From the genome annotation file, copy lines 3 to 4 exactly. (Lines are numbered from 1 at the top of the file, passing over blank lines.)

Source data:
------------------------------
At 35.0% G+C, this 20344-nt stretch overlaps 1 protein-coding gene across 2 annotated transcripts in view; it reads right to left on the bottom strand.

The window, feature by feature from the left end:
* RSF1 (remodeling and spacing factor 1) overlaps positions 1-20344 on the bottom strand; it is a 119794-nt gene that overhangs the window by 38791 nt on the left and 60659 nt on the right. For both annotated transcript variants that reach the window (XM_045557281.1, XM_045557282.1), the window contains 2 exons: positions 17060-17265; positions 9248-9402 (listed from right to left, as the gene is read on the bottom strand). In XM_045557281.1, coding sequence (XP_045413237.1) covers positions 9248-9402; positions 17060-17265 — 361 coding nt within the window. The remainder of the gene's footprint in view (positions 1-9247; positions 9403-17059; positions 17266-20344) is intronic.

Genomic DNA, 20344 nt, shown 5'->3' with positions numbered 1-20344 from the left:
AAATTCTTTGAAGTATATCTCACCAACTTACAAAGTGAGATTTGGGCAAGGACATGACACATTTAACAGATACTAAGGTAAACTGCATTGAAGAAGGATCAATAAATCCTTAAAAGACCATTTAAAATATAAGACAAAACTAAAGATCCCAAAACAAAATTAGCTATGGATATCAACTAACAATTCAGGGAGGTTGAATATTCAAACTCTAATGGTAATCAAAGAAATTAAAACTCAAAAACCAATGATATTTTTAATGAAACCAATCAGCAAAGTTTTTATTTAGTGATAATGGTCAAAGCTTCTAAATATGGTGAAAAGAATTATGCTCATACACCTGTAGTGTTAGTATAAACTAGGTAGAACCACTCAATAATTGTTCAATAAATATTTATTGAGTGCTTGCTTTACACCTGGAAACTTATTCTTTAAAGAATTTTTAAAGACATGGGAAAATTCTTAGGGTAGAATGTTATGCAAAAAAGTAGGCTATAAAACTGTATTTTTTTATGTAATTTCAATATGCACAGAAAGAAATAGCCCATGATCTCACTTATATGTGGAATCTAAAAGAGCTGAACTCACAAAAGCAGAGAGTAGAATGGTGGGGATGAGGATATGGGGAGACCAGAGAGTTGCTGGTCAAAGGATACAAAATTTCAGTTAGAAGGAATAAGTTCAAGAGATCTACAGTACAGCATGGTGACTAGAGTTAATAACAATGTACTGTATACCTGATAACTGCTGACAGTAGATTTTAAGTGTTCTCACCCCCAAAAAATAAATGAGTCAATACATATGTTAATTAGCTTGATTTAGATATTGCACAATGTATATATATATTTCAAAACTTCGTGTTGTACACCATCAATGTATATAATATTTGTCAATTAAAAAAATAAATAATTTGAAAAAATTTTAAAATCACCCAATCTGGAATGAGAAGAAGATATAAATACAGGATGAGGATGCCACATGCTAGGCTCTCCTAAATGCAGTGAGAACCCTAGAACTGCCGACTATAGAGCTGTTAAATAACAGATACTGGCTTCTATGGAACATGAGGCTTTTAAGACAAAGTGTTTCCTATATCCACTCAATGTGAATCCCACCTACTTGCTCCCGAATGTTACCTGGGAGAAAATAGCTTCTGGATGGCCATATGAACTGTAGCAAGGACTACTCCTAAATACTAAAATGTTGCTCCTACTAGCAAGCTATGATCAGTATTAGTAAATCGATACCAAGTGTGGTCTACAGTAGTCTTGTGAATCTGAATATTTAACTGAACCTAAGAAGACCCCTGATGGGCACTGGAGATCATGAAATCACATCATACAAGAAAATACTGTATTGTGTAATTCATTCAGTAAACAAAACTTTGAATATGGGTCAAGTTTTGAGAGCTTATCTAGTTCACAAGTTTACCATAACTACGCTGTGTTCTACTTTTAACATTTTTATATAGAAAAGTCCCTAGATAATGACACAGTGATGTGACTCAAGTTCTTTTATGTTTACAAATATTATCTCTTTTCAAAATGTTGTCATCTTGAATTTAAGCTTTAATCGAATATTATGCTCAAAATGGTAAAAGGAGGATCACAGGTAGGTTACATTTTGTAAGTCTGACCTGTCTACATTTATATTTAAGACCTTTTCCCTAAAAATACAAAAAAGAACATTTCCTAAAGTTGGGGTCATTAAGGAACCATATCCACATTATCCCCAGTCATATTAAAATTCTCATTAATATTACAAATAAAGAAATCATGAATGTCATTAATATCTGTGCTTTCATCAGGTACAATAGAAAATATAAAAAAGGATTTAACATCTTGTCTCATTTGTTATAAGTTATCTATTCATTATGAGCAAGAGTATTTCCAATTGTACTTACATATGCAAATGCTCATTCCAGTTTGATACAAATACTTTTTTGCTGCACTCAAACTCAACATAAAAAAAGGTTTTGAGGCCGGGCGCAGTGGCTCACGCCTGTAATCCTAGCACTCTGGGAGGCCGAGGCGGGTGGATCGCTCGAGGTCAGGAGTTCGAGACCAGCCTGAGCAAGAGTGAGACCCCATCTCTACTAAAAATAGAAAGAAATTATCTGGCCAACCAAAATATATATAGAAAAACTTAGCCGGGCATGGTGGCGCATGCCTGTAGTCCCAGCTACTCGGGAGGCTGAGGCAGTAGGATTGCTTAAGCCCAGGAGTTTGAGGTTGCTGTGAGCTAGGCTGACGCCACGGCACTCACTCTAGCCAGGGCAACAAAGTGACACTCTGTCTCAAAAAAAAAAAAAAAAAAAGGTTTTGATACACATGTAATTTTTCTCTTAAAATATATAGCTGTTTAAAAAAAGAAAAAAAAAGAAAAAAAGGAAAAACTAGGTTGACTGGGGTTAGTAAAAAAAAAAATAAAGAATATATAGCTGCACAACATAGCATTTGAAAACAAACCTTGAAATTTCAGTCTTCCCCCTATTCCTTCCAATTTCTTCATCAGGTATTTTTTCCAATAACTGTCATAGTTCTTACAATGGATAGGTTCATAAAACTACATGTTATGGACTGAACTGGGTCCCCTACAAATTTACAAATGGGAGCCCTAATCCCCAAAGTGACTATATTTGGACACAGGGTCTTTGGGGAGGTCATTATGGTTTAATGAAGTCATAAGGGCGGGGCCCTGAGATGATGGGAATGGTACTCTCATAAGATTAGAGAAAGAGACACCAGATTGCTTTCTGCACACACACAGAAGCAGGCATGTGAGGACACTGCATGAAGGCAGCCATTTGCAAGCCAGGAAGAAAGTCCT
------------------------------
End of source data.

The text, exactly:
* RSF1 (remodeling and spacing factor 1) overlaps positions 1-20344 on the bottom strand; it is a 119794-nt gene that overhangs the window by 38791 nt on the left and 60659 nt on the right. For both annotated transcript variants that reach the window (XM_045557281.1, XM_045557282.1), the window contains 2 exons: positions 17060-17265; positions 9248-9402 (listed from right to left, as the gene is read on the bottom strand). In XM_045557281.1, coding sequence (XP_045413237.1) covers positions 9248-9402; positions 17060-17265 — 361 coding nt within the window. The remainder of the gene's footprint in view (positions 1-9247; positions 9403-17059; positions 17266-20344) is intronic.

Genomic DNA, 20344 nt, shown 5'->3' with positions numbered 1-20344 from the left: